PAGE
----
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A Family Legacy Council

More than four decades ago, Billy “Mack” Jameson (a real character with a fictitious name), founded a modest grocery store in San Diego, CA. Over the years, his tireless effort, the unconditional support of his wife Martha and his business eye for real opportunities, turned his initial venture into a solid retail organisation, constantly diversifying it services and growing as a leading business.

Ten years ago, after the founder’s death, his three sons Jamie, Linda and Bobby, took over the set of operational assets that today directly employs more than two thousand five hundred people throughout the state of California. However, the Jameson siblings decided from the beginning to impress a differentiating feature on the family’s relationship with the company: they did not want to make their father’s mistake by spending so much time with the company and neglecting their family, so they decided that their children would not “be contaminated by the vice of constantly talking about work”, and they agreed not to talk about the company at home, leaving the next generation to enjoy without worries the benefits and privileges that belong to a wealthy family with a good social position.

A few months ago, after a surprise heart attack from which he is successfully recovering, Jamie, the older brother, begun to seriously talk to his sister about the succession to the third generation. However, none of the founder’s five grandchildren (now in their mid-twenties), has so far had the greatest interest in the business.

In fact, they have done little in their professional lives. They were neither motivated to finish their studies nor assume responsibilities in any job (it is forbidden to work in the family business, according to the rules imposed by the founder’s children). After all, the grandchildren think that “thanks to their charismatic and successful grandparents, they have their parents’ wealth that will support them in the future.” Jamie realised this cruel but true reality of his family and commented to his sister: – “We have to talk about the family business with our ‘children’ … but where do we start?”- To what she replied: – “We should start by ourselves. First thing’s first…”

This is a real-life case that shows the reality of some families I have had the opportunity to work as a family business consultant. The lack of communication between family members is often the main cause of the conflicts they face. Attempts to create moments of coherent conversation about shared heritage often end in heated discussions between sibling partners, who have different perspectives of the same reality.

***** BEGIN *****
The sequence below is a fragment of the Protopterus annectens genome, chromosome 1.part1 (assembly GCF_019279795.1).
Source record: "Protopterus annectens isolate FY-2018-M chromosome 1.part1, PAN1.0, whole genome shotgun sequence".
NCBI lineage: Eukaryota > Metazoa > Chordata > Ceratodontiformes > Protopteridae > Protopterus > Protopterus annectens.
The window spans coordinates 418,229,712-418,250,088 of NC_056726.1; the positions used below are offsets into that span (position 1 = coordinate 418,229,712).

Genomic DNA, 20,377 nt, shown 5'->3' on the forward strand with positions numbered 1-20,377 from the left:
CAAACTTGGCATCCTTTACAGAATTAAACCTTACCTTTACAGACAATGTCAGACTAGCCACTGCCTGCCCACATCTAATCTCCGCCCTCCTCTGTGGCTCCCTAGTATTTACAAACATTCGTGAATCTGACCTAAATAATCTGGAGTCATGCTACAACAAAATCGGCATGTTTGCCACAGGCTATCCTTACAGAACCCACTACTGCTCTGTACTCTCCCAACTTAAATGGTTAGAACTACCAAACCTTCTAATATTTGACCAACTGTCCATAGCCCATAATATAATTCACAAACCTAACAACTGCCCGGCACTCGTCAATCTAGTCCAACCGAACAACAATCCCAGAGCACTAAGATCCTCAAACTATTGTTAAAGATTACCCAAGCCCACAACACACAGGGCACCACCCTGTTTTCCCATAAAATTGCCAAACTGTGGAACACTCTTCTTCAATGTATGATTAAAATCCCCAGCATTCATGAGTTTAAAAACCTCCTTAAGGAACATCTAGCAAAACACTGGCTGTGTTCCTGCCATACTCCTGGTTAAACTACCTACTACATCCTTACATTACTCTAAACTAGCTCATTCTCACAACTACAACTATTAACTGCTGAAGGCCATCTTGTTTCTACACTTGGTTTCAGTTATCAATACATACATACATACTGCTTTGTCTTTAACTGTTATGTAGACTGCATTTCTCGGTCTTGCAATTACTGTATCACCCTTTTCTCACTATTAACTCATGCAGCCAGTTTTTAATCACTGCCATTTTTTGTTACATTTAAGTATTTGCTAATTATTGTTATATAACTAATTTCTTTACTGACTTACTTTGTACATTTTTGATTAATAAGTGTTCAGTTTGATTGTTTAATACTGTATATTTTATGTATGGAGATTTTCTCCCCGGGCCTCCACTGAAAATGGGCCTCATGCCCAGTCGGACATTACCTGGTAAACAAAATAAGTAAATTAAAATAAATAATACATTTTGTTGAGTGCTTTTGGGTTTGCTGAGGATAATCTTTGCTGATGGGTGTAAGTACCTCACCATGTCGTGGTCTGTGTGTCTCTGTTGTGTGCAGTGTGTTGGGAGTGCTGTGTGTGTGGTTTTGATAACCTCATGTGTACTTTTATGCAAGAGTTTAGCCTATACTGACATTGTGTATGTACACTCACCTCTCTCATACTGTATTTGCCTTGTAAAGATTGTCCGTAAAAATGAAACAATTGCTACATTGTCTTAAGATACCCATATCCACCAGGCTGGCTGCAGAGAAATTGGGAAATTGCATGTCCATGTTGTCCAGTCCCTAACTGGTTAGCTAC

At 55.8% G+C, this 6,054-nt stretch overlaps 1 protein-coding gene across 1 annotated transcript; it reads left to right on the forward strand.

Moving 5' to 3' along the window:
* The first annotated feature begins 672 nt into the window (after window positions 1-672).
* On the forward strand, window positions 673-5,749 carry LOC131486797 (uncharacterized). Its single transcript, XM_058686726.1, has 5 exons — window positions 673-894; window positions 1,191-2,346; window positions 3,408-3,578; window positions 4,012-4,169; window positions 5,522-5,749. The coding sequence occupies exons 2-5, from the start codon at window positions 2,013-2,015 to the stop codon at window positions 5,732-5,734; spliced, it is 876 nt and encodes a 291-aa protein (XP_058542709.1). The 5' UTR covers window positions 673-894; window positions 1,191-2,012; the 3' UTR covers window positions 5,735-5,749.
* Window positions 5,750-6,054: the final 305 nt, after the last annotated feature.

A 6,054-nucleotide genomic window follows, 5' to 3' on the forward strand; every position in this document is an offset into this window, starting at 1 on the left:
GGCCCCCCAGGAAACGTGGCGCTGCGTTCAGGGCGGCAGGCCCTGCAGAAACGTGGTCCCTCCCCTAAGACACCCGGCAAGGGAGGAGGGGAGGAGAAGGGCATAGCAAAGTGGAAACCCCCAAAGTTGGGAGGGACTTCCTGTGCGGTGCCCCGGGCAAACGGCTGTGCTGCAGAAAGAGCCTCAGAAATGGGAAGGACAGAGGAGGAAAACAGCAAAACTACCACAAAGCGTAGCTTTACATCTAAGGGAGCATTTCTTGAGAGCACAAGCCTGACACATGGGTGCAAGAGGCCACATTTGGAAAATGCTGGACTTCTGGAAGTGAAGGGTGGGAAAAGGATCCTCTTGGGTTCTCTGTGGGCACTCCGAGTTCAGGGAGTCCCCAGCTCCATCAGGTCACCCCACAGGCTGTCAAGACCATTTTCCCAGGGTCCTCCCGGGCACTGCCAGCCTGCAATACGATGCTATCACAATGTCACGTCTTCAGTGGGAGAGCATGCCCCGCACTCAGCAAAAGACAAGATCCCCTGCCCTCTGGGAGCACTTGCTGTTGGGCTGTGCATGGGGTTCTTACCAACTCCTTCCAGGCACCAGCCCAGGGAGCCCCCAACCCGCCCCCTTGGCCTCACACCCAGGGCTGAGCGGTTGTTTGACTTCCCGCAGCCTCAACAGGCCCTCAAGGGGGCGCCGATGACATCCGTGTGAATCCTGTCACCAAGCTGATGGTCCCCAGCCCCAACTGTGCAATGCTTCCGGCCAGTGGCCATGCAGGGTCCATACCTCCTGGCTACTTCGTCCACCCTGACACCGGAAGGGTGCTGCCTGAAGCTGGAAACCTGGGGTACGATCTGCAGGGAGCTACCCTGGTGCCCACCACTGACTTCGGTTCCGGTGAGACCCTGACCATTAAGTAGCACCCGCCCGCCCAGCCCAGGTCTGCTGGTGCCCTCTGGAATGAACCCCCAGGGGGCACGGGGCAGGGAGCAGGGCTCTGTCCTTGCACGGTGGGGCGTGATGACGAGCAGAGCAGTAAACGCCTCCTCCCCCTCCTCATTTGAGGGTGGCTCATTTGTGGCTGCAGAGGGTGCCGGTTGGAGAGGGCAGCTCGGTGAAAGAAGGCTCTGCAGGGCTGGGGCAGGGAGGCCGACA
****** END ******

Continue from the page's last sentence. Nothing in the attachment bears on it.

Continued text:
One of the main goals when working with families in business is to help to create minimum conditions that allow effective communication between the owners, who must discuss, analyse and propose the different scenarios to face the future of the legacy they’ve been sharing. The initial conversation should then determine if the family truly wishes to remain united around this heritage with a defined purpose.

Implementing these processes is neither simple nor free from obstacles, but the degree of satisfaction can be increased as long as two conditions are met:

First, all agreements must be consistent with the purpose of the legacy and the future projection of the family (known as the “shared dream”).

Second, all decisions in a Family Council must be based on the concept of “consensus” which, unlike “unanimity”, fuels debate and increases the group commitment.

At certain point, families must face the question: “When is the next generation going to participate in this process?”. The answer is always “When the generation in charge is ready.”

It is not possible to create a programme that prepares future owners if the current leaders are not clear about the intentions and rules of engagement for the next generation. Cousin problems (third generation) are usually due to relationship problems among their parents (second generation). The best way to achieve a second-generation preparation plan is to have a fully functional Family Council consistent with its members’ decisions.

Through their Family Council, the Jameson siblings found a way for having a forum that allowed them to strengthen the role of their Family Office and Board of Directors, focusing on their responsibilities as owners and building a more efficient wealth strategy.

But all this was only possible through the creation of a space exclusively dedicated to the conversation of family and legacy issues, based on effective communication and mutual respect and recognition, with the awareness that the leadership inherited from their father was now divided among the three siblings.

And precisely, thanks to the leadership of the Family Council, in a couple of years a special educational programme was designed and implemented with external and in-house resources, focused on the motivations, skills, attitudes and knowledge needed for the third generation to be responsible future owners of Mack and Martha legacy.


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